Pendant Figure, Stone, Taino

Pendant Figure

13th–15th century
Dominican Republic, Caribbean, Distrito Nacional, La Caleta, reportedly
H. 3 x W. 1 1/4 x D. 1 1/4 in.
Credit Line:
Purchase, Oscar de la Renta Gift, 1997
Accession Number:
On view at The Met Fifth Avenue in Gallery 358
Death imagery in the form of skeletal figures and skulls with deep eye sockets and huge grimacing mouths is common in Taino art, perhaps reflecting an obsessive fear of death. This small pendant carved of a white speckled stone, shows a seated skeletal figure holding his knees and wearing two pairs of earspools. The posture, seen on many ritual Taino objects, is conceptually linked to duhos, or ceremonial seats, which were symbols of social prestige and political and spiritual power in Taino culture. Decorated with elaborate carvings, chiefs sat on duhos during important social events and religious specialists used them in rituals involving communion with the spirit world. The figure represents a deity or zemí and may have been worn for protection.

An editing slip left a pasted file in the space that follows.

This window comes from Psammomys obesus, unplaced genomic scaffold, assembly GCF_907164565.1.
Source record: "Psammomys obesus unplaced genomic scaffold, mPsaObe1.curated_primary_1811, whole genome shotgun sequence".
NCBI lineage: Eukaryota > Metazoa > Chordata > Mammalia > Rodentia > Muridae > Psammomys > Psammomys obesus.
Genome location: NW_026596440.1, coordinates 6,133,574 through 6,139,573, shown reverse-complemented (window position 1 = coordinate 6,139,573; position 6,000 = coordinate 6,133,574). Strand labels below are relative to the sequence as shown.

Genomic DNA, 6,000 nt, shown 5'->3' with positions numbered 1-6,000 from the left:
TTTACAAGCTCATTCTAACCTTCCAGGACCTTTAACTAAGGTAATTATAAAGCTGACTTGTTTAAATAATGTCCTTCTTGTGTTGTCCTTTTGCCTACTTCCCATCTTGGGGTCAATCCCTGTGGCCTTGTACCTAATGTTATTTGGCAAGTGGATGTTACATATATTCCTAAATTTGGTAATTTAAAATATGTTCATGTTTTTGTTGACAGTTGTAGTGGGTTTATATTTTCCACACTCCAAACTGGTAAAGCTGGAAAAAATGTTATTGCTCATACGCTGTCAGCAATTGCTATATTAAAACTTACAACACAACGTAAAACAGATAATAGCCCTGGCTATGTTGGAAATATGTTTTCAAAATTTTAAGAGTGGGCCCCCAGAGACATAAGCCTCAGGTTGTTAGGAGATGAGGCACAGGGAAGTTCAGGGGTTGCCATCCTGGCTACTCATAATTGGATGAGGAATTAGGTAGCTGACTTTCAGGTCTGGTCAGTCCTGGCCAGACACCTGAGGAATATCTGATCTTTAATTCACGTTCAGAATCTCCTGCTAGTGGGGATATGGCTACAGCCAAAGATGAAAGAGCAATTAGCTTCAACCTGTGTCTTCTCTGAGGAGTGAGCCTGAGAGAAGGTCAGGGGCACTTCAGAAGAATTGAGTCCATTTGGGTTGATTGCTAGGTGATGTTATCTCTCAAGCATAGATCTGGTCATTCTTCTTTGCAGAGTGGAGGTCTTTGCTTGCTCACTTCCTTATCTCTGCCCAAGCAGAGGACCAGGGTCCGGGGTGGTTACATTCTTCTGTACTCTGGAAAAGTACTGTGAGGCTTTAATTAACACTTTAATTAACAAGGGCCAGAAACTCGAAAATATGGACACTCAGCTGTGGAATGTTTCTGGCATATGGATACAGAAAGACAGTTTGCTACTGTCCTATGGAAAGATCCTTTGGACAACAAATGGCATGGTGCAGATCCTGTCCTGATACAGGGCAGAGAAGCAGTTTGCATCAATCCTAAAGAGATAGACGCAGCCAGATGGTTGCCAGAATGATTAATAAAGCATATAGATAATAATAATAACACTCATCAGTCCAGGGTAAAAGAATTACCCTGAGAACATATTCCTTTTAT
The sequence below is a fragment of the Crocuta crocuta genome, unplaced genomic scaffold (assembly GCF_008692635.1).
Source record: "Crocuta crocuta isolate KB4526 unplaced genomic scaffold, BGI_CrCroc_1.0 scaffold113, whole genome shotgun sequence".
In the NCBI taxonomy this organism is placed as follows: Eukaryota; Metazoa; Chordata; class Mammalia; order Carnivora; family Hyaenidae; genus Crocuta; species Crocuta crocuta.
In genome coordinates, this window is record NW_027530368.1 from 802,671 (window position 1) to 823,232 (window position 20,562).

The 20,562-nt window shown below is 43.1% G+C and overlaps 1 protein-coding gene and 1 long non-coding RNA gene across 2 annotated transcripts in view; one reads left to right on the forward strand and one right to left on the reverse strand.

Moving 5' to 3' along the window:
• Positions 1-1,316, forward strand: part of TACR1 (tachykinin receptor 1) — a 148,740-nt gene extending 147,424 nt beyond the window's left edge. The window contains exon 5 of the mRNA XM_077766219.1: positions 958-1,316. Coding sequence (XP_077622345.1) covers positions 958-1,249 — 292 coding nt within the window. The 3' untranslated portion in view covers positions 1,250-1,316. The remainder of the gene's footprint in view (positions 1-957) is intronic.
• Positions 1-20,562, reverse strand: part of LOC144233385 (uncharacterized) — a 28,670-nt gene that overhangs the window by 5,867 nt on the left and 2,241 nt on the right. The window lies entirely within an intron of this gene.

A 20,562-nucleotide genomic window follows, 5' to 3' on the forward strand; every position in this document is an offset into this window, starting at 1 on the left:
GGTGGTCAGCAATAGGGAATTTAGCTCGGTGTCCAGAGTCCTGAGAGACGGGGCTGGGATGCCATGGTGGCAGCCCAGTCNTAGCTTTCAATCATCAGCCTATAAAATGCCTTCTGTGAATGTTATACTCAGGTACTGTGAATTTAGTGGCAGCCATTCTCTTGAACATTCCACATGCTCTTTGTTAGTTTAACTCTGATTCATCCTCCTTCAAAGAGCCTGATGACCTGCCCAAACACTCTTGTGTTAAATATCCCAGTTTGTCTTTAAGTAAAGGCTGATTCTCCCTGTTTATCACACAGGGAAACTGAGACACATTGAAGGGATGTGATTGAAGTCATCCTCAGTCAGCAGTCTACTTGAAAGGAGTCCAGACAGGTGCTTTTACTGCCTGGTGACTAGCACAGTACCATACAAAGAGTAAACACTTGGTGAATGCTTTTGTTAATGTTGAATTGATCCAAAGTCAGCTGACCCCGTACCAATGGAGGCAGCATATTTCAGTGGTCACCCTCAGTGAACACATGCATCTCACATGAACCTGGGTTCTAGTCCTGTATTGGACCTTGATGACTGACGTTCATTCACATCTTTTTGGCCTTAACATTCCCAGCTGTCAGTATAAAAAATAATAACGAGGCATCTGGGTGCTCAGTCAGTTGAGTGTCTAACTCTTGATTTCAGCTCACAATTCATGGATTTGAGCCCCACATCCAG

Many of the small Taino cult objects and amulets are carved of dense, hard stone that must have been valued because of its color and grain. In the absence of iron tools in the Precolumbian world, stone carvers used flint chisels, and bone and hardwood drills for carving as well as fine sand and water for polishing.
Collected in Dominican Republic by Vincent P. Fay, 1967–1968; Vincent P. Fay, New York, 1968–1997

Tresors du Nouveau Monde. Brussels: Musées Royaux d'Art et d'Histoire, 1992.